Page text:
2009 BMW 335i, 2003 Corvette cnv, 2001 Jaguar XK cnv, 1985 MB 380SE (the best of the lot)

  • MrShift@EdmundsMrShift@Edmunds Posts: 43,644
    How 'bout BMW, putting the directional signals on the right side for many years?
  • andre1969andre1969 Posts: 21,590
    My '67 Newport had a "cold" light as well, although the first time I had ever heard about them was in the early 1960's Chevies. I always thought it was a cost cutting move. Instead of giving you a real temperature gauge, instead they'd give you idiot lights. The red one, which we're all more familiar with, comes on when the engine is running too hot. But the blue one (on my Newport I think it was a fairly icy, washed-out blue) is supposed to come on when you first start the car and it's warming up, and when it goes off, the car is supposedly warm enough to start driving.

    At least, that was my take on it. In some ways, I guess it's a good idea. With a gauge, there's really no way to tell once a car is getting warm, until you see the needle start to creep. And sometimes, that can take a long time!
  • uplanderguyuplanderguy Kent, OHPosts: 7,351
    edited March 2013
    This has been a fun subject I think. I've learned some stuff I hadn't known about, too. Shifty, I wasn't aware of BMW's directional signal lever being on the right hand side..but when you lived in Greenville, PA, a BMW was a very strange thing to see if at all!

    You're right imidazo, by 'two columns' I meant the second, smaller shaft for the transmission selector lever. Sloppy wording on my part.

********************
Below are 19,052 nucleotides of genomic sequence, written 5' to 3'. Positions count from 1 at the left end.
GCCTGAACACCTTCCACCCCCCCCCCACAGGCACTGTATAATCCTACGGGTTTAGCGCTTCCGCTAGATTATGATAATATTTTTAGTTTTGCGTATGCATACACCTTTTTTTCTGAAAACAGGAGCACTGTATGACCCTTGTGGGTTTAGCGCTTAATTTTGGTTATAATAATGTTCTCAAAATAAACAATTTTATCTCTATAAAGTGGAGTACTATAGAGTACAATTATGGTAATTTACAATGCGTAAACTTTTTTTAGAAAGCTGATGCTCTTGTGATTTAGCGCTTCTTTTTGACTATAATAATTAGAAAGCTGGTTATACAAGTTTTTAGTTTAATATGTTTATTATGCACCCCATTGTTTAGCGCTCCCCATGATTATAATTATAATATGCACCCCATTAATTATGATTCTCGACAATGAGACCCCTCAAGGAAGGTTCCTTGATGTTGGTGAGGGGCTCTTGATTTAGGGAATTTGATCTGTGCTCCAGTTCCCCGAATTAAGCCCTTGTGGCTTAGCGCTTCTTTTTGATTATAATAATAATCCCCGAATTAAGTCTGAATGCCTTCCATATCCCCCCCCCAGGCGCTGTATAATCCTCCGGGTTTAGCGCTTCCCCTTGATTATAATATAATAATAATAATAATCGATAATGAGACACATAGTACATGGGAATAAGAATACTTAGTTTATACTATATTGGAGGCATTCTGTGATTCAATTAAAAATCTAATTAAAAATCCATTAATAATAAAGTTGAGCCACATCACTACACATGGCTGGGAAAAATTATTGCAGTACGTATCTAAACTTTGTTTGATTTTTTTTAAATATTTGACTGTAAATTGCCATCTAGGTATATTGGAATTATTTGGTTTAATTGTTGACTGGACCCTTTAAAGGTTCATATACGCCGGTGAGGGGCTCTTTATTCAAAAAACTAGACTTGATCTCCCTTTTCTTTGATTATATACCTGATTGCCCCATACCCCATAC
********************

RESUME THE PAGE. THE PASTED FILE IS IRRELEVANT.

I knew that the early '60's Fords with a manual choke were only the sixes, and I actually had guessed that they were only the stick shifts (for some reason). But I was surprised that even six-cylinder Larks had automatic chokes at the same time, considering how poor Studebaker was supposed to be at that time.

    I'm scratching my head, but I think I'll probably come up with more oddball stuff over the years, that's not related to styling or no developmental money.
  • tjc78tjc78 JerseyPosts: 5,023
    edited March 2013
    I liked the outside mount wipers on our 1995 Caravan

    We had a 96 Town and Country at work and the first time I drove it in the rain it caught me off-guard. They did work well clearing that monster windshield.

    1999 Chevy S10 / 2004 Merc Grand Marquis / 2012 Buick LaCrosse

  • lemkolemko Posts: 15,071
    Aaargh!!! My Dad had a 1981 Ford Thunderbird Town Landau. I HATED that turn-signal stalk horn! Theres a HUGE hub in the center of the wheel to put a horn and yet some knucklehead at Ford put it in the turn signal stalk!
  • lemkolemko Posts: 15,071
    edited March 2013
    I believe current Subarus have this feature.
  • ateixeiraateixeira Posts: 72,587
    edited March 2013
    Kerrect.

    The temp guage went away so now you get a blue light, which turns off once engine temps reach normal levels.